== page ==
Television Review

‘Girls’ the drama versus ‘Girls’ the comedy

Lena Dunham, the creator and star of the HBO series “Girls,” as Hannah
Lena Dunham, the creator and star of the HBO series “Girls,” as Hannah.

The second-season finale of “Girls” is upon us, on Sunday at 9 p.m. In a way, that’s lightning fast, especially for cable TV, which tends to be Scroogey when doling out episodes. Lena Dunham’s HBO series was launched less than a year ago, on April 15, 2012, and we’re already about to see No. 20. That’s like a cable episode avalanche.

At the same time, “Girls” feels like a veteran TV series. Since its premiere, the New York-set comedy has won five Emmy nominations and inspired what seems like a decade’s worth of close analysis, hot debate, spiky parodies, and passionate love and hate and loving-to-hate. It has struck a cultural nerve, intentionally or not, raising issues and hackles and serving as a springboard for Big Statements by older writers hungry to define people in their mid-20s. “Girls” has been accused of characterizing a lost generation, of celebrating a shallow generation, and of not accurately representing a generation at all.

Next to all the ink and pixels spilled over “Girls,” though, there sits a small-sized, uneven, raw series that refuses to be what viewers want it to be. Some wish it would be a lighter sitcom; others expect the characters to be more likable and redemptive. But as the sophomore season unfolded, it was clear that Dunham would steadfastly continue to pursue her own tough vision of a young woman and her friends mired in narcissism, identity confusion, and awkwardness. She did take in one criticism of the show — that, for New York, “Girls” was too white — but then dispensed with her new black character, played by Donald Glover, in episode 2, as the sheltered Hannah stumbled over her own nascent political correctness and tokenism. It was a typically abrasive and cringey “Girls” plot turn.


As with her movie “Tiny Furniture,” Dunham is still making “Girls” into a drama with downbeat humor more than a straight-up comedy. The season had many ups and downs in quality, but consistently the best material was the more serious stuff. The half-hour that focused entirely on Hannah’s one-night-stand with an older man was loaded with well-earned pathos, and the two uncomfortable dinners in episode 4 — at Hannah’s and at a steakhouse with Thomas-John’s parents — were riveting examples of complex group dynamics and incivility. The nasty breakup between Jessa (Jemima Kirke) and the absurd Thomas-John and, later, the friction between Jessa and her father, effectively brought us inside Jessa’s lost, fight-and-flight soul.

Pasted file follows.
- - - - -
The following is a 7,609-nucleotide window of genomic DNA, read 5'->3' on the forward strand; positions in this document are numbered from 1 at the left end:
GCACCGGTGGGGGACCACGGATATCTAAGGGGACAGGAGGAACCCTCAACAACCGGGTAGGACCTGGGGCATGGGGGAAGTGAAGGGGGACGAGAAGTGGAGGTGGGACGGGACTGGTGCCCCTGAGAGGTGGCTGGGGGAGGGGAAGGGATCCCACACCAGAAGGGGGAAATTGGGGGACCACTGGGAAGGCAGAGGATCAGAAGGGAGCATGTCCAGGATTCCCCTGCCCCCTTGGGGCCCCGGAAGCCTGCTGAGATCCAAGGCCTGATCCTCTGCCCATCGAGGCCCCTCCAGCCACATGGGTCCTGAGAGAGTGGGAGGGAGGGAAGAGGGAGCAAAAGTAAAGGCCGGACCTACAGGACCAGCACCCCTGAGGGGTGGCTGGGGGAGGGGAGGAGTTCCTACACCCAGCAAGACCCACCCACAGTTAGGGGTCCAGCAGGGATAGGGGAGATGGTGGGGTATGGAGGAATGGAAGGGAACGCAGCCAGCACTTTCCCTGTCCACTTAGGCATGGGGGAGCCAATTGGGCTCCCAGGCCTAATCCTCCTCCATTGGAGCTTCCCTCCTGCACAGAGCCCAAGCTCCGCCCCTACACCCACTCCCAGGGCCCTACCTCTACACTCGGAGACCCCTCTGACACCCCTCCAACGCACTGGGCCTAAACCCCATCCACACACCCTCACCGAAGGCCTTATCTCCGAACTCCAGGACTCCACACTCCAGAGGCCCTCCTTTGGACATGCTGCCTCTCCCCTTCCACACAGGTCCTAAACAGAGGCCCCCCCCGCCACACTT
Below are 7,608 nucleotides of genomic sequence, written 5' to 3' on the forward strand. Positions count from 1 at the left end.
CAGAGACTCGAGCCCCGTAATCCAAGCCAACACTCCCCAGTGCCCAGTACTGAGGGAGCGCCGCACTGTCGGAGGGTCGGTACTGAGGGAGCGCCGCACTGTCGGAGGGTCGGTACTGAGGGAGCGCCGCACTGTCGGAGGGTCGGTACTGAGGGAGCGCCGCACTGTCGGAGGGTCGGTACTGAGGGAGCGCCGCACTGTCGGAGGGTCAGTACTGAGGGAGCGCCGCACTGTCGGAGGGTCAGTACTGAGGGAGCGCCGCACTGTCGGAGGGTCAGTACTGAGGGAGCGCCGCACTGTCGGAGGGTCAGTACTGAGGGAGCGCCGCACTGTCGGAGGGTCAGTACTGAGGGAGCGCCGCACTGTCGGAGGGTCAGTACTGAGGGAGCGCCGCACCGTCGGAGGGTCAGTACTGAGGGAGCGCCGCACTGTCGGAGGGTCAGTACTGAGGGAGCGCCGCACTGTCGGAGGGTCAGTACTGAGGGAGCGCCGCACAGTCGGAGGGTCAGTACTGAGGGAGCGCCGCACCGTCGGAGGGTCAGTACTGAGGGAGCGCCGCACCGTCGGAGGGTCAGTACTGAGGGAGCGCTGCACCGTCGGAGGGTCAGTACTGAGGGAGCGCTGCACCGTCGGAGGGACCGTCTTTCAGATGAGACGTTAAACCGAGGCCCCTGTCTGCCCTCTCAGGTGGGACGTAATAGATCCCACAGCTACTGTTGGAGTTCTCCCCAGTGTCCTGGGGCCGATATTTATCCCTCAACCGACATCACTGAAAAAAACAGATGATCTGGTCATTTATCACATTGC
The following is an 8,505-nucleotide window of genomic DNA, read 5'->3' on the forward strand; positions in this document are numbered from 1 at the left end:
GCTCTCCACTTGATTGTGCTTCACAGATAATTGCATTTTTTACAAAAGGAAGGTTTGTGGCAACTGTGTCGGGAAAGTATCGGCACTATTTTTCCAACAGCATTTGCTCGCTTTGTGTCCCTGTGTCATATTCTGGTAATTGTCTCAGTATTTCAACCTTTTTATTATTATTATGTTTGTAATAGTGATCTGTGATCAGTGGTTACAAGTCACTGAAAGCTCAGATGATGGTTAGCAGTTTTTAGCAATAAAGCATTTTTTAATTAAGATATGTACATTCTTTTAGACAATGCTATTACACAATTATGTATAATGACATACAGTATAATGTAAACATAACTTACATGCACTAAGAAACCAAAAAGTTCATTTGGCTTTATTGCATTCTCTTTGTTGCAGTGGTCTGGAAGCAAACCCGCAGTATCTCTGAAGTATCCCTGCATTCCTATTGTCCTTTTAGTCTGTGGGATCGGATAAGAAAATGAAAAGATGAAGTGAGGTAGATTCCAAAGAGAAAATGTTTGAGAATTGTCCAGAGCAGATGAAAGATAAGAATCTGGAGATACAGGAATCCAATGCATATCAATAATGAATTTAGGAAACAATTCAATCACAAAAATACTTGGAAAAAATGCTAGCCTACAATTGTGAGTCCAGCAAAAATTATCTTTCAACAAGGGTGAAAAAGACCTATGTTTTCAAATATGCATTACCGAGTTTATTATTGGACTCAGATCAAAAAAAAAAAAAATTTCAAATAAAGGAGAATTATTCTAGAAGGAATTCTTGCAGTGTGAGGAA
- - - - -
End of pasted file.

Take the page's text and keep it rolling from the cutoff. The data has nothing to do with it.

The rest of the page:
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Some of the most interesting and painful scenes this season involved the reemergence of Hannah’s OCD, as her book anxiety grew. Watching her pull her underwear from her butt eight times was classic uncomfortable “Girls” humor, but the gist of the OCD story line has been sad. Last Sunday’s episode, in which Hannah essentially tried to prod or punish her brain with a Q-tip, was excruciating, as her loneliness hit an all-time low, and her self-esteem, too. In that half-hour, Dunham delivered some of her most impressive acting work so far in the series, both dramatically intense and yet — “Can I keep the Q-tip?” — morosely funny.

Christopher Abbott and Allison Williams as Charlie and Marnie.

Also of interest this season: We got to see both Marnie (Allison Williams) and Adam (Adam Driver) hit lows, too. Marnie has been thrown for a loop by her ex’s success and her own failures, culminating in her angry song to him at his party. Finally she has overcome her impulse to be a perfect, good girl. And Adam had an alcoholic slip after running into Hannah on the street last week, which led up to his humiliation of Natalia, the woman he was dating. It was a bleak, take-no-prisoners scene, as Adam’s abusive role play rose in a flash and quickly crossed the line. It was the kind of material that guarantees that “Girls” will never be “Sex and the City.”

Often, when Dunham edged the show into happier comedy, she came up short. Shoshanna is so overly stylized, and given such parodic delivery by Zosia Mamet, that she seems to be in a separate series from the rest of the cast. And that disconnect extends most clumsily to Shoshanna’s boyfriend, Ray (Alex Karpovsky). I assume Shoshanna is supposed to be funny, as she ends every sentence with a question mark, but this season she became irritating and repetitive. Some of the story lines with Elijah (Andrew Rannells) also missed the comedy mark, such as the night he and Hannah snorted a bunch of cocaine. It was precious and cartoonish.

“Girls” isn’t “Louie,” Louis C.K.’s more mature FX series. But the shows have a similar short-story style, with episodes that can feel somewhat like New York non sequiturs. And both are unswerving in their willingness to be dark and to extend that darkness to sexual encounters. “Girls” is an inconsistent ride, but when it hits its mark, which it did many times this season, you know you’re watching something honest and unique.

Matthew Gilbert can be reached at Follow him on Twitter @Matthew